Legacy. What is a legacy?
This question (posed by “History Has Its Eyes on You,” the nineteenth track of the groundbreaking musical “Hamilton”) seems to reside at the heart of the ongoing conversation surrounding “Hamilton” and its indefatigable success. More than two years have elapsed since its Off-Broadway premiere at The Public in February of 2015, yet the momentum around this production has yet to subdue as the show continues on its international tour.
The legacy of “Hamilton” as a game-changing addition to the Broadway lineup is undeniable. But, perhaps more importantly, its potential to be “the one thing that can unite our very divided country” (as remarked by LA Times Editor-in-Chief & Publisher Davan Maharaj) is a testament to the durability and ubiquity of Lin-Manuel Miranda’s work.
“Hamilton” has found its way into classrooms across America as a way to engage scholarly discussions about historical topics and emerged as a pioneer in eliciting conversations about casting diversity.
High School Insider Rhiannon Rogers “believes Hamilton has become a hallmark of the American theater in such a perilous era in our history with timeless style. On all fronts the show has indomitable conviction. It addresses history through the modern American and in doing so has created a new standard of what is expected and possible in both theater and ourselves.”
Monday evening at the Hollywood Pantages Theatre witnessed more than 2,000 fans of the musical convening for an Ideas Exchange with the show’s Tony-award winning creative heads. Moderated by LA Times Assistant Managing Editor Mary McNamara, the panel included “Hamilton”’s music supervisor Alex Lacamoire, choreographer Andy Blankenbuehler, and director Thomas Kail.
Walking into the theatre, the enthusiasm was palatable: audience members had spontaneous karaoke sessions to the soundtrack booming through the theatre.
As Insider Kevin Camargo remarks, “At first, I wasn’t sure what exactly was ‘Hamilton.’ I’ve heard about it, but never really looked into it. After Monday, I see how big this is for many people.”
The energy in the room carried through the entirety of the event, with applause at every mention of Miranda’s first Broadway musical “In the Heights” and cheers each time Miranda’s name entered the conversation.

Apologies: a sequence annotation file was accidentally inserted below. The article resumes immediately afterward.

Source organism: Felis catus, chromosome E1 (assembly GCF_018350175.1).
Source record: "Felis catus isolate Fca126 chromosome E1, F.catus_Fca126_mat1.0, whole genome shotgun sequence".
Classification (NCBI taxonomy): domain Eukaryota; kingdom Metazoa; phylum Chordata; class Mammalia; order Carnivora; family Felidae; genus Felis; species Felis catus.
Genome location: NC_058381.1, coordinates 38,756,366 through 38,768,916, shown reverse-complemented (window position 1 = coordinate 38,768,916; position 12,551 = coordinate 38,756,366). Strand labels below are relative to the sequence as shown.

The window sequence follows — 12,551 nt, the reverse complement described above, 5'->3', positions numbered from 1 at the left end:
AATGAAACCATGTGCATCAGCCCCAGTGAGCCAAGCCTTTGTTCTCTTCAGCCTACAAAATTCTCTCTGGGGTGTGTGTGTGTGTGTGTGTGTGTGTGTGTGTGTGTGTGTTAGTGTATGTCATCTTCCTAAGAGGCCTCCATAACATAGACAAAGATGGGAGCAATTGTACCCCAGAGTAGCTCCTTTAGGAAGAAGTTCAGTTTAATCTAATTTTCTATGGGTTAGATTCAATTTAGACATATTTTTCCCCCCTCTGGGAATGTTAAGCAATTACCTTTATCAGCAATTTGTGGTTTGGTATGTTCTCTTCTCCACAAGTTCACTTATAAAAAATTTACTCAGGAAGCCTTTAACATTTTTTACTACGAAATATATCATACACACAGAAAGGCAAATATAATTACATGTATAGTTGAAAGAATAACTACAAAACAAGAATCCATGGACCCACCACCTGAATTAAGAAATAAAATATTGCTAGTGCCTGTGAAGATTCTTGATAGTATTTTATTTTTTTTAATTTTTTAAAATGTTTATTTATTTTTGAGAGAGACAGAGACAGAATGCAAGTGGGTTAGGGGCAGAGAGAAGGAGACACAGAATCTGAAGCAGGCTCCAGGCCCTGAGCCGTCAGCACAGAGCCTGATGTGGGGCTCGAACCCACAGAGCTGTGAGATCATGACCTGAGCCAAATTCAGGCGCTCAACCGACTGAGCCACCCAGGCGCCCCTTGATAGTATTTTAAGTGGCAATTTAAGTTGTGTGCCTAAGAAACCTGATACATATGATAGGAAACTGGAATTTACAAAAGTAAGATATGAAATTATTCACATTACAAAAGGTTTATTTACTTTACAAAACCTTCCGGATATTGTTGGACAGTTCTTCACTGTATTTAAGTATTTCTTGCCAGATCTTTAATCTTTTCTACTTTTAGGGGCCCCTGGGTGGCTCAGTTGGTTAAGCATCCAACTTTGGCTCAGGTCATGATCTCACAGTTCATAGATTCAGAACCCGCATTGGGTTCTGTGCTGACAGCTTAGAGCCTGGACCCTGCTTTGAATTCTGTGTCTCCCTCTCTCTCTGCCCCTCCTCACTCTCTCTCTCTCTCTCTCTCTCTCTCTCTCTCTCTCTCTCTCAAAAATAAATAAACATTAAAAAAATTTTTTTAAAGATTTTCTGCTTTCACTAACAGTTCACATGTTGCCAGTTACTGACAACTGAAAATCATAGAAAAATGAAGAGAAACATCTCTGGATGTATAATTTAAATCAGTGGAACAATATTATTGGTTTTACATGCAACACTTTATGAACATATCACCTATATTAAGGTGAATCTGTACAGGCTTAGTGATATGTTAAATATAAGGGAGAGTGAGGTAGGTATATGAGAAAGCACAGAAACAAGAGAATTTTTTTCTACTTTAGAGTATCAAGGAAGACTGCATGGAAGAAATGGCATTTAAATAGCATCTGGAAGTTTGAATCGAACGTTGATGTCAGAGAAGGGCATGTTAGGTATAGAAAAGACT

Although Miranda is often treated as the face of his hit musical, the talk elaborated on the true collaborative spirit of “Hamilton.” Kail remembers when Miranda first brought up the idea (notably through a g-chat message from Miranda’s Mexico vacation) and initiates the discussion on how the creative team of “Hamilton” became like a presidential cabinet of its own (save for the rap battles).
Seventeen High School Insiders rode the red line from the Times’ offices to the Pantages to experience the Ideas Exchange. HS Insider even got a specific shoutout from Maharaj in his opening remarks.
Insider Blake Atwell recalls, “I was really surprised, and also super excited, when Davan Maharaj gave us a shoutout and told us to stand up and be recognized. I’ll always remember that moment.”
Aside from Maharaj’s shoutout, Insiders had the opportunity to have some of their questions answered.
Expanding on Jessica Zhou’s question of whether “Hamilton” has inspired a new genre unto itself, Blankenbuehler comments that it has taken “this long for hip-hip to seep into someone’s DNA” so that the genre was ingrained in Miranda’s songwriting approach.
Drawing connections to the 1994 musical “Rent” that inspired a similar culture impact, Blankenbuehler predicts that time will continue to produce fusions of musical theatre and new genres. He reflects on the inspiring quality of listening to musical soundtracks with years of imagination in his head in lieu of seeing physical productions. This directly speaks to the impact of “Hamilton”’s Billboard-charting albums which has the power to bring theatre into homes across the world.
In response to Joey Safchik’s question regarding who has been the most difficult audience to reach, the focus turned to the generational bridging “Hamilton” encourages. Blankenbuehler recounts seeing a 70-year-old grandfather and his grandson at an early preview and being heartened by how different “generations can be moved by the emotion of the material.”
Finally, Maya Maharaj’s inquiry into how the creative team keeps the magic alive sparked a conversation about the individuality of each production. Lacamoire spoke on the slight technical shifts that naturally spawn from what each new actor brings to the show, but was emphatic about how the emotional core of each moment stays constant.
And constant is a suitable descriptor for the musical. In a true embrace of the spirit of Alexander Hamilton, this American musical has remained relentless and ceaseless following its meteoric rise. It’s difficult to imagine a day when the pulsing beat propelling it may fade into the melody of phenomenons past. But for now, “Hamilton” has left its fingerprint on the tapestry of musical theatre and American history, its silhouette enduring.
Hamilton is now playing at the Pantages Theatre as part of its national tour.